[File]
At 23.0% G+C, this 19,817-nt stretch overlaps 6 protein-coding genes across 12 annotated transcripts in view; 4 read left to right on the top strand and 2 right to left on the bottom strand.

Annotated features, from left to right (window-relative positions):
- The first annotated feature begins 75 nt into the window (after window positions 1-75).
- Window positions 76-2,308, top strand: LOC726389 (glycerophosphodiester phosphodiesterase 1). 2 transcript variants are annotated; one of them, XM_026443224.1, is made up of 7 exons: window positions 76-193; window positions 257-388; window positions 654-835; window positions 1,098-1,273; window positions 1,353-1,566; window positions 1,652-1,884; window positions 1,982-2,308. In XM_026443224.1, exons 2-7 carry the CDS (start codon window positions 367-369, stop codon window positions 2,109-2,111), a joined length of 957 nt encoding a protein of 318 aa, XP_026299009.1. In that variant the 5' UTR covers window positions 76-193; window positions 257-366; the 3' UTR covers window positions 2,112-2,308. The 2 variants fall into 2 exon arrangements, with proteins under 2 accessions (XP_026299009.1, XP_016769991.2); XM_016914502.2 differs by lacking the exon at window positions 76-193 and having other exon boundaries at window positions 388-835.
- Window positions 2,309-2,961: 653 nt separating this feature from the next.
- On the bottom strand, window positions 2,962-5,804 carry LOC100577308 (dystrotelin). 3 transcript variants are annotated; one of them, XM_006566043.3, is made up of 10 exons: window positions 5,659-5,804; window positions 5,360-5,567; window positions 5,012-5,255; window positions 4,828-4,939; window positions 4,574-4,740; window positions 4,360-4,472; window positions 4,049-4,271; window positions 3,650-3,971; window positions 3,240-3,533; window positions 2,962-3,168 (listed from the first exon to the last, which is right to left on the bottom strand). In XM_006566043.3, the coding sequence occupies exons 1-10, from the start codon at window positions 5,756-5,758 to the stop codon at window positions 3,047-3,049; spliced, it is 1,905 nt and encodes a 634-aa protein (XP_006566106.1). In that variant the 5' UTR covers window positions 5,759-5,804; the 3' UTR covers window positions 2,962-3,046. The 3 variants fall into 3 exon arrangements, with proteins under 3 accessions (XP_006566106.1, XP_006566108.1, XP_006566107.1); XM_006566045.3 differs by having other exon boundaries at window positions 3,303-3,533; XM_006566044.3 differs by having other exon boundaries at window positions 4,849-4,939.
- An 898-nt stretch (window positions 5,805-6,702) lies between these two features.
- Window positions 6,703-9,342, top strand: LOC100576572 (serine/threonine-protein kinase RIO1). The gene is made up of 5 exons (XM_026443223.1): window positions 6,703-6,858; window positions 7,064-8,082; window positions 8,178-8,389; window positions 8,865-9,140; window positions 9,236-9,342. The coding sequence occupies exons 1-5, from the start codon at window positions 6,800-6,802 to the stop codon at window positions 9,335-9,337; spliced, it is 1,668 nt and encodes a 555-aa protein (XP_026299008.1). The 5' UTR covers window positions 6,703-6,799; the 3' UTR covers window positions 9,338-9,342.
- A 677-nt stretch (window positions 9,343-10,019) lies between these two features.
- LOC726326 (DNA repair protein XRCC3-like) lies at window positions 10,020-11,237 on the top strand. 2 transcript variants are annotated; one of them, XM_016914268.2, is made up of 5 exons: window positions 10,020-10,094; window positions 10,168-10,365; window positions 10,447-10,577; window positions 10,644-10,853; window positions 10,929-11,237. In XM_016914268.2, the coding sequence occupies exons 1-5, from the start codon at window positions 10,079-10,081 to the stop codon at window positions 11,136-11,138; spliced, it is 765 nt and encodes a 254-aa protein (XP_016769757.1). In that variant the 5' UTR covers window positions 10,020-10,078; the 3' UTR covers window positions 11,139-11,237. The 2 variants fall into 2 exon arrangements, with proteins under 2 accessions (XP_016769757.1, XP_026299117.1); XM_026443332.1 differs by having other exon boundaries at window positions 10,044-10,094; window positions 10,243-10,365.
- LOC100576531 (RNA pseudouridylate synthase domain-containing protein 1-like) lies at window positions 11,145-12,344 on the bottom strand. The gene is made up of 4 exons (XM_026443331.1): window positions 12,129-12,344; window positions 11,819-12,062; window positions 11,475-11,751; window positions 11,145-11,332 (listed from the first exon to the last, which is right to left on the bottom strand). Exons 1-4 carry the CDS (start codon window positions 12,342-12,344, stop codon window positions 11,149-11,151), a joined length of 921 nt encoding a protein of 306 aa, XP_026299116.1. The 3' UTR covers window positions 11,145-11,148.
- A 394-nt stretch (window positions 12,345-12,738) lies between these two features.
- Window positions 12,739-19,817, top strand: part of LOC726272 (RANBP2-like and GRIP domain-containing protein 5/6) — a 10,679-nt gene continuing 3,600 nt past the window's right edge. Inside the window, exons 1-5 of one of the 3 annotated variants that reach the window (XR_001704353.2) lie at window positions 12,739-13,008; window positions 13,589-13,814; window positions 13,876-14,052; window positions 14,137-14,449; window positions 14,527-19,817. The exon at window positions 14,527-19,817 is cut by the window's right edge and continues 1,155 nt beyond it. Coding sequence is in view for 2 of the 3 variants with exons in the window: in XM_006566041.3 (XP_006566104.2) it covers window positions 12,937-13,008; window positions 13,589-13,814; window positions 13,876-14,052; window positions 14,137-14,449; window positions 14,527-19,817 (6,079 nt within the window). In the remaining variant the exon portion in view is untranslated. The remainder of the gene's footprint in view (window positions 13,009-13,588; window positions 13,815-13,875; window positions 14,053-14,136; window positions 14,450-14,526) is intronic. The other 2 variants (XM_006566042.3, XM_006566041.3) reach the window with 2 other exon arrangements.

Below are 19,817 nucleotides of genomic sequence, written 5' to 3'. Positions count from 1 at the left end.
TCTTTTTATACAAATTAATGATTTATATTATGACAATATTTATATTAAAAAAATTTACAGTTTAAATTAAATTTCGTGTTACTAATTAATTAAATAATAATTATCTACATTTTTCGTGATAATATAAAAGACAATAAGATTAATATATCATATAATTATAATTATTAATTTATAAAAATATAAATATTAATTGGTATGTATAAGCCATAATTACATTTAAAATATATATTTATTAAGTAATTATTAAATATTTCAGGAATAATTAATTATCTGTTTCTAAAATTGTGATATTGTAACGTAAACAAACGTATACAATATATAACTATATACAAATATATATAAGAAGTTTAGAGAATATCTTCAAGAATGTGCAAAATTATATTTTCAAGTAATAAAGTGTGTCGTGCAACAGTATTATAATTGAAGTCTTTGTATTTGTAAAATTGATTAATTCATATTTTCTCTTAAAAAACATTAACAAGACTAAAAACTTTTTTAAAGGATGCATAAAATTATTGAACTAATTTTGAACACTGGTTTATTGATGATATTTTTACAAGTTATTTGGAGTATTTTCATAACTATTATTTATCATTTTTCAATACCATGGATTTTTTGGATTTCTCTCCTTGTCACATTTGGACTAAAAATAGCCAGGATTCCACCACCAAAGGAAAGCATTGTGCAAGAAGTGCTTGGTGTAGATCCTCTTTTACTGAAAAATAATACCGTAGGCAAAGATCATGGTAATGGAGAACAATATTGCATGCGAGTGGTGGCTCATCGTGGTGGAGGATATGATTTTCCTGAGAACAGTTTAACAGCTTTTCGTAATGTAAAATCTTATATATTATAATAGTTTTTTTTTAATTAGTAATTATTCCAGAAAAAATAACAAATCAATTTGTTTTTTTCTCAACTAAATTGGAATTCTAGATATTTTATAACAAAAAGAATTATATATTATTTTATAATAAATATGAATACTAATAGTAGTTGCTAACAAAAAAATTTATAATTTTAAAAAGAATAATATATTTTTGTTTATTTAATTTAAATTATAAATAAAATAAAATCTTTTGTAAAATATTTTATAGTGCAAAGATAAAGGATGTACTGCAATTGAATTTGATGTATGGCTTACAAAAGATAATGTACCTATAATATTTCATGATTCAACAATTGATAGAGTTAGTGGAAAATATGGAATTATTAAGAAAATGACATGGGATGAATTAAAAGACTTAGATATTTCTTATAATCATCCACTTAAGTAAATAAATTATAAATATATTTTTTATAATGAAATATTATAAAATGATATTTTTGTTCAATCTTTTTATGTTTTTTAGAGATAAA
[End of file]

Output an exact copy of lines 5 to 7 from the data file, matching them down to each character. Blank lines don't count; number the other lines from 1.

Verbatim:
- Window positions 2,309-2,961: 653 nt separating this feature from the next.
- On the bottom strand, window positions 2,962-5,804 carry LOC100577308 (dystrotelin). 3 transcript variants are annotated; one of them, XM_006566043.3, is made up of 10 exons: window positions 5,659-5,804; window positions 5,360-5,567; window positions 5,012-5,255; window positions 4,828-4,939; window positions 4,574-4,740; window positions 4,360-4,472; window positions 4,049-4,271; window positions 3,650-3,971; window positions 3,240-3,533; window positions 2,962-3,168 (listed from the first exon to the last, which is right to left on the bottom strand). In XM_006566043.3, the coding sequence occupies exons 1-10, from the start codon at window positions 5,756-5,758 to the stop codon at window positions 3,047-3,049; spliced, it is 1,905 nt and encodes a 634-aa protein (XP_006566106.1). In that variant the 5' UTR covers window positions 5,759-5,804; the 3' UTR covers window positions 2,962-3,046. The 3 variants fall into 3 exon arrangements, with proteins under 3 accessions (XP_006566106.1, XP_006566108.1, XP_006566107.1); XM_006566045.3 differs by having other exon boundaries at window positions 3,303-3,533; XM_006566044.3 differs by having other exon boundaries at window positions 4,849-4,939.
- An 898-nt stretch (window positions 5,805-6,702) lies between these two features.